Now, I’m curious: you correctly point out that Big Pharma uses the FDA to do its bidding. I hope your solution is not to expand and give more power to said government agency, right? Or your solution would involve filling these agencies with altruistic, angelic public servants (an oxymoron, if there ever was any)?

  26. Grouchy Says:

    Oh my, I see your business acumen is probably helping your career thrive. You throw that “externalize costs” tidbit at job interviews to make you look smart, too?

    I occasionally add a gratuitous “moron” or “asshole” (and you ponce on me, maybe rightly), but I daresay every sentence I’ve added to these posts function to build a substantive argument. Here you have used a whole paragraph to attack me for using “intellectual lanague”–without saying anything about the ideas. This is worst kind of anti-intellectual bullying. If you don’t believe corporations externalize costs or that such externalization is in fact a moral activity that services the whole of society, why don’t you explain yourself, you moronic asshole.

    (p.s.: In another post you attacked the idea of a single-mom waitress being stuck in her position. If we were together in a restaurant and you did that in front of one of my single-mom waitress friends, I’d do more than call you an asshole: I’d knock your teeth out.)

  27. Grouchy Says:

    What about their, uh, customers?

    I said “whole society.” Why don’t you actually read the words I write before you launch into your nonsense. A corporation’s customers are NOT society as a whole. A corporation’s actions effect no less than five different groups of people:

    1. The customer–Provides them with products worth less than they’re charged for.

    2. The non-customer–Since a corporation’s mandate is to always externalize costs, oftentimes its activity ends up costing this group. Sometimes you can call this theft.

    3. The employees–They serve the corporation for as little as the corporation can get away with paying them.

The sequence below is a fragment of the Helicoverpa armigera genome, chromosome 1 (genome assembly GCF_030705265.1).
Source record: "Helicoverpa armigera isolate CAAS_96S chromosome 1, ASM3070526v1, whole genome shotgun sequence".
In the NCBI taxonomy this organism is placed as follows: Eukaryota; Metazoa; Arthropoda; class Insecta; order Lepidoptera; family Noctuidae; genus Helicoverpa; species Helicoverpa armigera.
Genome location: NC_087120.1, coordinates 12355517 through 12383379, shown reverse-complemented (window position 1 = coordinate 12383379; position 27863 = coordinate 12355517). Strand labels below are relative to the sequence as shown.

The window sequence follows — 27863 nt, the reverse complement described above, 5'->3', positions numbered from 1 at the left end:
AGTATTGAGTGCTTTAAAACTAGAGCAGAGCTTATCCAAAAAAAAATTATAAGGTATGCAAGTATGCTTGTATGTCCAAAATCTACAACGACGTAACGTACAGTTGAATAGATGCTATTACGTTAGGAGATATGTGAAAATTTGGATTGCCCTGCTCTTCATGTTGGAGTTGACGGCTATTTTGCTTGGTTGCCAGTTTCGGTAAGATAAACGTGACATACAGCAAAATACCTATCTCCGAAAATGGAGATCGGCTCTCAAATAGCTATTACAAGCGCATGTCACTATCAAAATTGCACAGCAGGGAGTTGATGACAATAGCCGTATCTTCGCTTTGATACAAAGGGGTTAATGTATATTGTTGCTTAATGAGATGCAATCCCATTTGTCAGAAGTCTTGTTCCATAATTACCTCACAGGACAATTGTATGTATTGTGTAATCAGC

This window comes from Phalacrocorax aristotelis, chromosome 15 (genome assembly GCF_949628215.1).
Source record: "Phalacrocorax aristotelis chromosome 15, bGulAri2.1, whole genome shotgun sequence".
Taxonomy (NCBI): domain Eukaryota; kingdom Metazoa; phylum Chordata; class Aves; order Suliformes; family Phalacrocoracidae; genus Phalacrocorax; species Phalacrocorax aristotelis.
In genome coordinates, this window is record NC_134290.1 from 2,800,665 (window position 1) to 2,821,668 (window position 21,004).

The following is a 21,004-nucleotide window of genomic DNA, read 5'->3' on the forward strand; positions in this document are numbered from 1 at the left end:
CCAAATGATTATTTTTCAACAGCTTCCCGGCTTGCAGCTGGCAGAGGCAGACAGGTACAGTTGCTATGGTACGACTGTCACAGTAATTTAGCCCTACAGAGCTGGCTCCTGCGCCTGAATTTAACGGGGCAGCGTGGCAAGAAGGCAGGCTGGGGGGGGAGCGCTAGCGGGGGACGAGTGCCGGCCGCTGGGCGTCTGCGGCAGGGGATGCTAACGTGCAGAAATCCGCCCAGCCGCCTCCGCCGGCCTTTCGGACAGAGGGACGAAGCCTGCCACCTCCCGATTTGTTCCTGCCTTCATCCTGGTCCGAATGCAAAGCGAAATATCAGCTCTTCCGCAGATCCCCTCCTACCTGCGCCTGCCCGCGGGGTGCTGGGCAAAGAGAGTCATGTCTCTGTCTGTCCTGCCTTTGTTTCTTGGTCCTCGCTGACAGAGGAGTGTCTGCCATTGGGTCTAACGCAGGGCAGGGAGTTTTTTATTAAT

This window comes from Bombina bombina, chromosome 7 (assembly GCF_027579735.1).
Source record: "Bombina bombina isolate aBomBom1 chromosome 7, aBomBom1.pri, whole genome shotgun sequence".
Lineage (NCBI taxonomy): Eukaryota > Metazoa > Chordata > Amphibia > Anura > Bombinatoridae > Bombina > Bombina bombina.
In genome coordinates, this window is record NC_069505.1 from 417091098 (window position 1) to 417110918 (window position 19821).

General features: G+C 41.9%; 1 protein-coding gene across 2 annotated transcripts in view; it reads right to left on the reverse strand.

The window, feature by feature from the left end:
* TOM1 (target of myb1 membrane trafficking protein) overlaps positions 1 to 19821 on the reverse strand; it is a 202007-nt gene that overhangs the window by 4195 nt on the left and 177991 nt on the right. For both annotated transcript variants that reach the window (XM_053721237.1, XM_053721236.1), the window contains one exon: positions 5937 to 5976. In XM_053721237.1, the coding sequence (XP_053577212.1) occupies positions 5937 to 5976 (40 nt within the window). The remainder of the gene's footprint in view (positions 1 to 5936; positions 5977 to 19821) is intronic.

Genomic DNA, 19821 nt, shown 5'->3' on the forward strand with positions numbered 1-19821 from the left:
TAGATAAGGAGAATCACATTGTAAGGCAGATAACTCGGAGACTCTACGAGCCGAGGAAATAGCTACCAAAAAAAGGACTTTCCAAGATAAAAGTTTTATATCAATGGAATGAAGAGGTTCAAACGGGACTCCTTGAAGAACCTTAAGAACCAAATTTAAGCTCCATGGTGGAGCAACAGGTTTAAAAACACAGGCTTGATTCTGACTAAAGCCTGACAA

4. The stockholders–Theoretically, this is the group that the whole enterprise exists to serve. Not the whole society, which includes the 3 preceding groups.

    5. The corporation’s internal elite–If corrupt, this group can become a parasite on group 4, which it is suppose to serve.

  28. Grouchy Says:

    How so? By wishful thinking and electing Prince Charming to office?

    No. Why don’t you stick to what I’ve actually said. I don’t have any illusions about Obama, and neither does Ted, in case you’ve missed that.

    How could a government conceivably function towards serving the whole of society? It’s called democracy, you dolt–and in some places, it functions a lot better than in the U.S.

    As I mentioned before, corporations aren’t democratic; often they’re dictatorships. But, you may argue, they’re sensitive to my needs because I’m a customer. But what if I’m either a non-customer or an employee? I’m pretty much powerless. The only way I can effect democratic change is to hope the government will listen to me as it drafts and enforces corp. regulation. But here’s the point: with government, at least I get a vote…

    Can you imagine the hellish place you’d live in if your government didn’t at least regulate some corp. activity? I don’t have to: I’ve traveled in the “3rd world.”

  29. Grouchy Says:

    It’s funny that your examples draw from corporations (Blackwater, Halliburton and their ilk) who are joined at the hip with government and do their dirty business mostly not by serving the market but on top of the state’s most disgusting occupation, namely, waging wars. Frankly, I don’t see Rumsfeld’s or Cheney’s “experience” helping them land a job at Goggle’s or Microsoft’s boards.

    You’re right. Google is Al Gore’s gig. He comes from the (slightly) more democratic sector of governmental power.

    Unlike a single corporation, governmental aims are not monolithic–government serves a spectrum of competing interests. Various corporations dominate–which is one of the U.S.’s main problems–but us, the lowly people, have a theoretical voice…

  30. Kurt Says:

    Incitatus,